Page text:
BEIJING (Reuters): China’s military must resist the “corrosion” of corruption and ensure the fight against graft is deepened, President Xi Jinping told senior officers, state media said on Sunday, offering a renewed warning against a deep-seated problem.
China’s military, the world’s largest and currently undergoing an ambitious modernisation programme, has been an important focus of Xi’s campaign against corruption since he took power six years ago.
Xi has repeatedly warned about the threat of corruption to the country and the party, and has vowed not to let up in the fight against it.
Dozens of officers have been investigated and jailed, including Xu Caihou and Guo Boxiong, both former vice chairmen of the Central Military Commission, which Xi heads and is in overall charge of the People’s Liberation Army.
Guo was jailed for life in 2016. Xu died of cancer in 2015 before he could face trial.
Speaking at a three day-meeting of the Central Military Commission, which ended on Sunday, Xi said the fight against graft must remain “always on the road” and be deepened, the official Xinhua news agency reported.
“Go in hot pursuit of and strike hard against hedonism and extravagance,” Xinhua cited Xi as saying. “The anti-corruption fight must be unswervingly grasped, and will not change direction or form.”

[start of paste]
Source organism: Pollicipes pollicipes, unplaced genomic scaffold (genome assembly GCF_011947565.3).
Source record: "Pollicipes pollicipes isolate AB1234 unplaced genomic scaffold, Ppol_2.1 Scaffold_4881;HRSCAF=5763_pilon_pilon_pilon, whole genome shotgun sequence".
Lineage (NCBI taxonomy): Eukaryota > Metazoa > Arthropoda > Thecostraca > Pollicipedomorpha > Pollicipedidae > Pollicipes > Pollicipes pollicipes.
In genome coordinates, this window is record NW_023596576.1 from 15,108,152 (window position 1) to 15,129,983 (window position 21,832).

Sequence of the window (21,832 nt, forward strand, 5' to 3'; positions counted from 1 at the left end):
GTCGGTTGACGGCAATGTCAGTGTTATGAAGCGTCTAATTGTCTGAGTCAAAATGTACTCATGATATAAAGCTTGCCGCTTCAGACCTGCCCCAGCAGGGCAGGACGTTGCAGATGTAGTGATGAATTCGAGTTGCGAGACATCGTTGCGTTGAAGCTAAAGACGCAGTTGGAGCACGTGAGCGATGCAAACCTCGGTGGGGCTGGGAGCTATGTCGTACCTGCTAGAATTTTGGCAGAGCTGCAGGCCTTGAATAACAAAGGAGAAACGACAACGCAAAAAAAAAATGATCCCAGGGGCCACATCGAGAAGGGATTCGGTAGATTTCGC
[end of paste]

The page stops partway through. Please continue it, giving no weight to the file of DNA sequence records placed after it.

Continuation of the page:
There must be no no-go areas and a zero tolerance attitude maintained, with a full and comprehensive supervision system put in place to tackle the problem, he added.
China’s military must ensure they and their families are upright and clean, and that they can “resist the corrosion of unhealthy tendencies”, Xi said.
He also said efforts were needed to strengthen the leadership of the ruling Communist Party over the military “to ensure a solid political guarantee for the building of a strong military.”
Serving and retired officers have said graft in the armed forces is so pervasive it could undermine China’s ability to wage war.
The anti-graft drive comes as Xi steps up efforts to modernise forces that are projecting power across the disputed waters of the East and South China Seas and deep into the Pacific Ocean, though China has not fought a war in decades.